starch suspension.
 The flow properties are illustrated in the following graphs:

11
increases with raising the shear

G                                   

F                                    G
 An explanation of dilatancy:

Increasing

Rate of shear

 Particles deflocculated                     Expansion, open packed (dilated)
 Close packed particles                       particles
 Volume of the voids is small                Increase inter-particle void volume
and the vehicle is sufficient               Insufficient vehicle to fill the increase
to wet the particle                          in voids
 Relatively low viscosity                    Increase in due to the particles no
longer wetted or lubricated by liquid

Note that with high rate of shear, the viscosity increases and this considers
disadvantageous in manufacturing. Dilatant materials may solidify under
high shear conditions, therefore, it could damage the processing equipment
(mill).

12
Time dependent behavior

 Newtonian systems are time independent. The viscosity of fluid will
not vary with shear rate and it is independent on the of length time
that the shear rate is applied. Also, replication of the same shear rate
will get the same viscosity.
 Non-newtonian systems are time dependent meaning that the viscosity
changing based on the length of the time that shear is applied and
history of the fluid.
 The following figures illustrate the effect of time on viscosity:

e
urv
w n-c                    Newtonian system: it is time independent
do                         meaning through out the up-curve and
G                                             down curve the viscosity is the same
rve           The curves are
-cu
up                  superimposed

F

Pseudo-plastic             Plastic                Dilatant

G

F

    Non-Newtonian system is time dependent
    In pseudo-plastic and plastic fluids the viscosity is lower in down
curve that up-curve
    In dilatant fluids the viscosity is higher in down curve than up-
curve
    Incase of plastic and pseudo-plastic fluids, after applying a
certain level of shear and removing this shear…particles don’t
reform immediately (meaning stay in low viscosity status due to
breakdown in the structure)

It is called Thixotrpy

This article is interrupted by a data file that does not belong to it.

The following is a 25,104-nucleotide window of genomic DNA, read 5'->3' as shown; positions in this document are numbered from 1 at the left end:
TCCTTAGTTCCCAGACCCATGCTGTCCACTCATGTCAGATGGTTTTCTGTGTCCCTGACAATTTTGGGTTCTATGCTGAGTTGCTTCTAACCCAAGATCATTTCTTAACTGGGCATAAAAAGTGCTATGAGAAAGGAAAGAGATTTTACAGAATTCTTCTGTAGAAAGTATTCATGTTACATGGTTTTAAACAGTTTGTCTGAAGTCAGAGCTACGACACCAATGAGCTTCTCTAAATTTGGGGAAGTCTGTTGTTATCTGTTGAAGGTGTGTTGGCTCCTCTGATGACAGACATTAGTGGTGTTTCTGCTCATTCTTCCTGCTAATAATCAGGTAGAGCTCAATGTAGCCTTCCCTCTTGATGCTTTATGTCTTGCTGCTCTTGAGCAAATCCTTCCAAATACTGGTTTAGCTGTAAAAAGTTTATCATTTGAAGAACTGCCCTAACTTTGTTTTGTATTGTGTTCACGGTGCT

13
Thixotropy                                 Rheopectic

 It means “ to change by touch”                      Viscosity increases with time
 Definition: it isothermal and comparatively slow    In dilatant fluids
recovery or standing of a material of a             It happens rarely
consistency lost through shearing
 Formally: applied for pseudoplastic
 Commonly: named for plastic and pseudoplastic
fluids

Thixotropy in formulation:


With shear                        1. Pour or spread easily
2. Accurate of dosing
3. In storage, lo settle (↑

↑                           ↓

 Desirable: in suspension, emulsions, lotions, creams and ointments
 Greater thixotropy: low rate of settling suspension
 Examples: 40-70% w/v procaine suspension in water

Measurement of Thixotropy:

 Quantitative measurement can be done in the following way:
1. Determine structure breakdown with time at constant shear
2. Determine structure breakdown due to raising in shear rate

14
A-Determine structure breakdown with time at constant shear

t2
 t1
d         c      b
1/U2

G                                   1/U1
e

a

F
 Shear rate after reaching point a, has been held constant for t1 and t2
 Viscosity = 1/slope
rate of breakdown                 = (U1-U2)/ ln (t2/t1)
   B=       with time and constant
shear rate

B-Determine structure breakdown due to raising in shear rate

1/U2

V2

V1
G
1/U1

F

       M= Thixotropic coefficient = (U1-U2)/ ln ( V2/V2)
       Measure the loss in shearing stress per unit in increase in shearing
rate. Unit is dyne. Sec/ cm 2
       V1 and V2 are the maximum rate of shear

15
Viscosity measurement

 Newtonian system  Rate of shear (G) directly proportional to shearing
stress (F)

 “one point” instrument can be operated at single rate
of shear

 Non-Newtonian system  “multipoint” instrument can be operated at a
variety of rates of shear and shearing stress

1. Capillary viscometer: = ostwald viscometer

Use for Newtonian systems

 Measure the time required for liquid to
pass between two marks and compare this
time to standard solution
 u/ s = (p 1 t1)/ (p2 t2)
 rel = u/ s
 t…time, p ..density, and …. viscosity
 1…unknown and 2… standard solution

Example: assume that time required for acetone to flow
between the two marks on the capillary viscometer is 45
sec , and for water the time was 100 Sec at 25 oC. The
density of acetone is 0.786 g/cm3 and that of water is
0.997 g/cm2 at 25 o C. the viscosity of water is 0.8904
centipoise at this temperature. Find the viscosity of
acetone at 25 oC.

u/ s = (p 1 t1)/ (p2 t2)

u/ 0.8904 = (0.786 x 45)/ (0.997 x 100)

u = 0.316 cp

16
2. Falling sphere viscometer:

 This type of viscometer uses for Newtonian systems
 Can measure wide range of viscosity “0.5-200,000 poise”
 Record the time interval that a specific ball falls between two
marks
 Viscosity can be calculated from

t (Sb- Sf) B

viscosity

t= time interval (Sec)

Sb= Specific gravity of ball

Sf= specific gravity of liquid

B= constant is provided by
manufacture for the balls

17